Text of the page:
Columbia Riverkeeper’s Stopping Pollution program creates tangible changes for clean water.
Restoring Rights to Clean Water
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Standing on the banks of the Columbia River this fall near the Bradford Island Superfund site, I could envision a future in which we will no longer need to warn people fishing here about which fish they should avoid bringing home to feed their families. By pursuing smart litigation, passing protective laws, engaging communities, and pressuring sluggish agencies and dirty industries, Columbia Riverkeeper’s Stopping Pollution program creates tangible changes for clean water, including at the Columbia’s newest Superfund site.
Prevent Industrial Pollution
Columbia Riverkeeper scored major victories for clean water, healthy fish, and river communities this year. For over two decades, the organization has used the Clean Water Act to hold polluters accountable to protect our collective right to clean, safe rivers.
In 2023, our legal team, with incredible support from outside counsel at Kampmeier & Knutsen PLLC and Smith & Lowney PLLC, prosecuted six Clean Water Act enforcement cases. For example, this September we won a huge victory for clean water and salmon when the Port of Vancouver USA agreed to settle our lawsuit. Available information, including the port’s water quality sampling data, suggest that the port is the single largest industrial source of unhealthy copper levels in the lower Columbia River over the last decade. Even in low concentrations, copper is extremely toxic to salmon. Under the terms of the agreement, the port will spend more than $25 million to install new equipment to prevent copper from getting into the river and poisoning fish. It will also pay $500,000 to the Lower Columbia Fish Recovery Board and $150,000 to improve water quality in Vancouver Lake, which has been dogged by persistent toxic algal blooms.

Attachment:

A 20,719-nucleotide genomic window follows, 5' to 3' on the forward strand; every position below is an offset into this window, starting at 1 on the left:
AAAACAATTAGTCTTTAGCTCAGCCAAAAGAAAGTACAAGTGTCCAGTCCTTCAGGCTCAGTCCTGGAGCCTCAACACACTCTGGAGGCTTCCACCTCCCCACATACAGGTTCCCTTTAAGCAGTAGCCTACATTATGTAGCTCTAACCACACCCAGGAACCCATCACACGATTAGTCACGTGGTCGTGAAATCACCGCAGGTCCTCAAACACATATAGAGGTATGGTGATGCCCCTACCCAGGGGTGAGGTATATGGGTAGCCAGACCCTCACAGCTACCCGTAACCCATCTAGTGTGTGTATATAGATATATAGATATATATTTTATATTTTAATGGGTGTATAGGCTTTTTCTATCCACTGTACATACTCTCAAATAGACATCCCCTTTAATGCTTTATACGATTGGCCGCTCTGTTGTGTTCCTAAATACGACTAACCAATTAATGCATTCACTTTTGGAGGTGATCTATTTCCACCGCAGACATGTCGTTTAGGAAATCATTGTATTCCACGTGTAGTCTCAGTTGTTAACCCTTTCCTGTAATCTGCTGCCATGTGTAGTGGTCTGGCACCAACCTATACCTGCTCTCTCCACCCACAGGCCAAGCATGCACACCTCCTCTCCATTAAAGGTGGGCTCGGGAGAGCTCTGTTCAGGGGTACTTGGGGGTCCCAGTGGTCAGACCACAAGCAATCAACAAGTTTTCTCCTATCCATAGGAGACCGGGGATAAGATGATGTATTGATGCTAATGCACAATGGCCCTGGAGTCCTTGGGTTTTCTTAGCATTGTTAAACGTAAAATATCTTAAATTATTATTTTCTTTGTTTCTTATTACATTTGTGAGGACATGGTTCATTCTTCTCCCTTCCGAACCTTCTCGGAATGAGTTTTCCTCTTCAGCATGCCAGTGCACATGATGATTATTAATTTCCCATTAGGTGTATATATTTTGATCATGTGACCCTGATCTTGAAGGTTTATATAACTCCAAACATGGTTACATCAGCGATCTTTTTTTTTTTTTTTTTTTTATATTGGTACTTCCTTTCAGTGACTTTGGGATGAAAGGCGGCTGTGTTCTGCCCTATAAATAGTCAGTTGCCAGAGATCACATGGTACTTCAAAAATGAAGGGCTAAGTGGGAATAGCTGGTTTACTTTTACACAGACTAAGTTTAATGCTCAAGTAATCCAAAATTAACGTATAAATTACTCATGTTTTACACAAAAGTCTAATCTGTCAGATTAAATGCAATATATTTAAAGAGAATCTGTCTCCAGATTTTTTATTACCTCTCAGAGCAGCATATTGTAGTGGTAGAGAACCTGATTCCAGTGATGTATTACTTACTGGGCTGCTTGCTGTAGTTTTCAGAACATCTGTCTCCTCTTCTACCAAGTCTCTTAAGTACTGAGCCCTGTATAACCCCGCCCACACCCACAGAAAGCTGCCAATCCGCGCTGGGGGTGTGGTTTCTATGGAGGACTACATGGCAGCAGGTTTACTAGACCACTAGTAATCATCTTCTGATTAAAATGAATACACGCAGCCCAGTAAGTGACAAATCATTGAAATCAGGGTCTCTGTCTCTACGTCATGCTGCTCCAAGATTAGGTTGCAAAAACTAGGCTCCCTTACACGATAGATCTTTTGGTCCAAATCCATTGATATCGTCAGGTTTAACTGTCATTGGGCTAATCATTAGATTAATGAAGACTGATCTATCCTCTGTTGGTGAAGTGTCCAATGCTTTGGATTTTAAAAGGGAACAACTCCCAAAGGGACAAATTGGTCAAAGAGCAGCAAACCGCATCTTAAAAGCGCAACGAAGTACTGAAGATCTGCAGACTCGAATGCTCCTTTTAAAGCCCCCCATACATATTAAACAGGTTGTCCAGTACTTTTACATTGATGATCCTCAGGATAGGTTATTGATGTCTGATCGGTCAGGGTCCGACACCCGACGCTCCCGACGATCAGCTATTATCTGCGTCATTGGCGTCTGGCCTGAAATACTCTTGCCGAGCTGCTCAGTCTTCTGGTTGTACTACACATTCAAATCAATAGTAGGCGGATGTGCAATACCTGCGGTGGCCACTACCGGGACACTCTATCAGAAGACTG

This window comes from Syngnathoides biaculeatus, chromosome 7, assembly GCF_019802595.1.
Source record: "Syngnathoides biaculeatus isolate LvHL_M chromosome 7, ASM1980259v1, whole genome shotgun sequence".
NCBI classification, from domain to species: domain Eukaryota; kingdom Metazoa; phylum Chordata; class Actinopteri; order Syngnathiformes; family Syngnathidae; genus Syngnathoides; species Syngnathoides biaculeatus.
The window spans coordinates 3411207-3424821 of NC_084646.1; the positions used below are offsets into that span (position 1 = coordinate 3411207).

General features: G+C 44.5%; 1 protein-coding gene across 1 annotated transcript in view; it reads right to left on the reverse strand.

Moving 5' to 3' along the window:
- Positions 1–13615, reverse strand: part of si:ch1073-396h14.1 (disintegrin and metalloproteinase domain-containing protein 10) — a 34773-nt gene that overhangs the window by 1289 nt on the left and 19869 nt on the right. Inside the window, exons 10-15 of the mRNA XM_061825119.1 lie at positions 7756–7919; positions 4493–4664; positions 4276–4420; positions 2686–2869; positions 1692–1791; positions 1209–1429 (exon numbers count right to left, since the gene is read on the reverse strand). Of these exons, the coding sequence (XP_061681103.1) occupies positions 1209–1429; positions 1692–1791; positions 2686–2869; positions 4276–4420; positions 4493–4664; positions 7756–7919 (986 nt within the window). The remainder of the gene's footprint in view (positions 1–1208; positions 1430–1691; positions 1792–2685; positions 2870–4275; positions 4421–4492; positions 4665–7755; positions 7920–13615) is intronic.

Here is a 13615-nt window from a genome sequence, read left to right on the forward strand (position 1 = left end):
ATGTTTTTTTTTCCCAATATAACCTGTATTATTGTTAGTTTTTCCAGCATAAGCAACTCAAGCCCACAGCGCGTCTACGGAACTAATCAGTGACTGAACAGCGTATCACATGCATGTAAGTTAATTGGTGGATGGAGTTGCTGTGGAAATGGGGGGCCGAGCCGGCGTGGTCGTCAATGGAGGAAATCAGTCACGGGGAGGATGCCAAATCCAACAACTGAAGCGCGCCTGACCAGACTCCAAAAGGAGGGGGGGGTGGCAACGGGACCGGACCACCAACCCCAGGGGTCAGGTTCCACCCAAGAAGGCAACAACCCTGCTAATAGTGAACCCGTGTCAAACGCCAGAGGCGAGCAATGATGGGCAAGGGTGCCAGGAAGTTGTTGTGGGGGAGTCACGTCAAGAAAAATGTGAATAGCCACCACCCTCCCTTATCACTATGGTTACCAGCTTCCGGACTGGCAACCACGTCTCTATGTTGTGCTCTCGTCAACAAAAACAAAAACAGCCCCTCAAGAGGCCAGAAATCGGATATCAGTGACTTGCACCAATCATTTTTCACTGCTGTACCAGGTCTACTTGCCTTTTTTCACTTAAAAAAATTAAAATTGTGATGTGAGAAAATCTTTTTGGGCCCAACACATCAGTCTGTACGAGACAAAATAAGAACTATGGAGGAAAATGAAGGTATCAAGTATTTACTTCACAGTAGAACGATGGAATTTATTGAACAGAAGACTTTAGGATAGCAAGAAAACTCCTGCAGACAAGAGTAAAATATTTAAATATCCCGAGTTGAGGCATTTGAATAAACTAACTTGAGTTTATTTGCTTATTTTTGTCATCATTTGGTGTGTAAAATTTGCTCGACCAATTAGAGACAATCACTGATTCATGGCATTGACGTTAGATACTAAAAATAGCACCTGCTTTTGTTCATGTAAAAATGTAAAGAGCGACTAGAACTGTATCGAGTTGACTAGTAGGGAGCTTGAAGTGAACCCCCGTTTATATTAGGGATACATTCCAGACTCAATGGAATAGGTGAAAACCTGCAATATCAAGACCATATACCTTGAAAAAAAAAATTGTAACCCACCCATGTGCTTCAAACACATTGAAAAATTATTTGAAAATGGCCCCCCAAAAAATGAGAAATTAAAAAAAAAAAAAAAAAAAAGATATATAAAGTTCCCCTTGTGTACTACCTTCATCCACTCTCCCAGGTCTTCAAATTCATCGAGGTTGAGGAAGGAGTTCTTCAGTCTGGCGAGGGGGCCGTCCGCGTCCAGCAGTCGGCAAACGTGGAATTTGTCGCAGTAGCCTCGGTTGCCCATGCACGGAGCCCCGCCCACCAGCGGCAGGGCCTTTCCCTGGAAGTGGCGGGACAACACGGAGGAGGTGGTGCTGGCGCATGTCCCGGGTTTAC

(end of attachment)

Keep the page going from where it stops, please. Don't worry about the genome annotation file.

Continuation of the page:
Columbia Riverkeeper also built on over a decade of legal advocacy to reduce pollution from dams. Big dams routinely pollute the water by releasing oil into the Snake and Columbia rivers. Dams also cause heat pollution, which is lethal for salmon and other fish. For over a decade, Columbia Riverkeeper has been litigating to make sure that the Clean Water Act applies to federal dams. This year we scored a big win on the Lower Snake and Columbia rivers, ensuring all 10 dams will be held accountable to federal Clean Water Act standards that reduce illegal pollution.
Stop Factory Farm Pollution
As a founding member of the Stand Up to Factory Farms Coalition, Columbia Riverkeeper advocated in the Oregon legislature in 2023 for a moratorium on factory farms that pollute groundwater and rivers. Although the final version of the bill did not go far enough, it did put a cap on water use, which helped to halt plans to construct two massive chicken factory farms in the Willamette Valley. With our partners, we’ll build on this momentum to continue protecting water and Columbia River communities from polluting factory farms.
Clean up Toxic Waste Dump
Last year, the U.S. Environmental Protection Agency (EPA) listened to calls for environmental justice on the Columbia by designating Bradford Island and surrounding waters near the Bonneville Dam a Superfund site. This year, from Columbia Riverkeeper’s seat on the Restoration Advisory Board, Community Organizer Kate Murphy has been putting pressure on the federal government to move the cleanup process at Bradford Island and surrounding waters forward. Columbia Riverkeeper also created easy-to-understand fish advisories in English and Spanish to inform fishers in the area about which fish are safe to bring home to their families.
Keep up the Momentum
As we head into 2024, it brings me hope that Columbia Riverkeeper’s ongoing work stopping pollution is making real progress to restore clean water and healthy fish for everyone that relies on the mighty Columbia.
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